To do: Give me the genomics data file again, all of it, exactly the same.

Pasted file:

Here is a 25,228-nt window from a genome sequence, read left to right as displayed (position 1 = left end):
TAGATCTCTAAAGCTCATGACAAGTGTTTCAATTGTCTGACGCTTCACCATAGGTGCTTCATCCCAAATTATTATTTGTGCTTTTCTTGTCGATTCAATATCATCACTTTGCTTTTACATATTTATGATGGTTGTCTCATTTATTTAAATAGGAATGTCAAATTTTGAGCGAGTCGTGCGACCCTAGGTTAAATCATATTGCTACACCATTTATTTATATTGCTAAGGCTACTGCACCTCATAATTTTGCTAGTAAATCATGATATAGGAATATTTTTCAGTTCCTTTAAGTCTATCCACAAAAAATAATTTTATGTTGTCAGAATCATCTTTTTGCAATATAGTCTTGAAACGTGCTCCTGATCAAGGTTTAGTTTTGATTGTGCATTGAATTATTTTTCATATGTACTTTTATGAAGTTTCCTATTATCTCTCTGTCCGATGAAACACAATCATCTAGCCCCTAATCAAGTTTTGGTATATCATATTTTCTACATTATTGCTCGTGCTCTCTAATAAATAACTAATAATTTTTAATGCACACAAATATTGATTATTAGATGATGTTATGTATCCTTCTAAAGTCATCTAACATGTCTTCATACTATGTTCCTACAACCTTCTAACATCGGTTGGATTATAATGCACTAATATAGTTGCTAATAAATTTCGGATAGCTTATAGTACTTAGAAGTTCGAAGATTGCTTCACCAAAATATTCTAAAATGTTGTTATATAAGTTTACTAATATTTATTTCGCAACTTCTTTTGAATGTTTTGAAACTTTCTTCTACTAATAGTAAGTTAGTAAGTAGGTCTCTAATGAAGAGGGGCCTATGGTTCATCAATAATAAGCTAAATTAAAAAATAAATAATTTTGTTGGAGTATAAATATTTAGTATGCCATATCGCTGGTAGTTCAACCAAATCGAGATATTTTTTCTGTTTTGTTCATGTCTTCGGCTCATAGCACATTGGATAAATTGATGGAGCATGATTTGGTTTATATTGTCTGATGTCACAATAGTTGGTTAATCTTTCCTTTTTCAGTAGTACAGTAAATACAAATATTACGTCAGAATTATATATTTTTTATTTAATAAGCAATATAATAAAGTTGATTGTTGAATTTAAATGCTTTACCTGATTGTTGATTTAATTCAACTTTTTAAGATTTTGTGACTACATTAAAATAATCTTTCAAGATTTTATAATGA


Here is a 25,228-nt window from a genome sequence, read left to right as displayed (position 1 = left end):
TAGATCTCTAAAGCTCATGACAAGTGTTTCAATTGTCTGACGCTTCACCATAGGTGCTTCATCCCAAATTATTATTTGTGCTTTTCTTGTCGATTCAATATCATCACTTTGCTTTTACATATTTATGATGGTTGTCTCATTTATTTAAATAGGAATGTCAAATTTTGAGCGAGTCGTGCGACCCTAGGTTAAATCATATTGCTACACCATTTATTTATATTGCTAAGGCTACTGCACCTCATAATTTTGCTAGTAAATCATGATATAGGAATATTTTTCAGTTCCTTTAAGTCTATCCACAAAAAATAATTTTATGTTGTCAGAATCATCTTTTTGCAATATAGTCTTGAAACGTGCTCCTGATCAAGGTTTAGTTTTGATTGTGCATTGAATTATTTTTCATATGTACTTTTATGAAGTTTCCTATTATCTCTCTGTCCGATGAAACACAATCATCTAGCCCCTAATCAAGTTTTGGTATATCATATTTTCTACATTATTGCTCGTGCTCTCTAATAAATAACTAATAATTTTTAATGCACACAAATATTGATTATTAGATGATGTTATGTATCCTTCTAAAGTCATCTAACATGTCTTCATACTATGTTCCTACAACCTTCTAACATCGGTTGGATTATAATGCACTAATATAGTTGCTAATAAATTTCGGATAGCTTATAGTACTTAGAAGTTCGAAGATTGCTTCACCAAAATATTCTAAAATGTTGTTATATAAGTTTACTAATATTTATTTCGCAACTTCTTTTGAATGTTTTGAAACTTTCTTCTACTAATAGTAAGTTAGTAAGTAGGTCTCTAATGAAGAGGGGCCTATGGTTCATCAATAATAAGCTAAATTAAAAAATAAATAATTTTGTTGGAGTATAAATATTTAGTATGCCATATCGCTGGTAGTTCAACCAAATCGAGATATTTTTTCTGTTTTGTTCATGTCTTCGGCTCATAGCACATTGGATAAATTGATGGAGCATGATTTGGTTTATATTGTCTGATGTCACAATAGTTGGTTAATCTTTCCTTTTTCAGTAGTACAGTAAATACAAATATTACGTCAGAATTATATATTTTTTATTTAATAAGCAATATAATAAAGTTGATTGTTGAATTTAAATGCTTTACCTGATTGTTGATTTAATTCAACTTTTTAAGATTTTGTGACTACATTAAAATAATCTTTCAAGATTTTATAATGA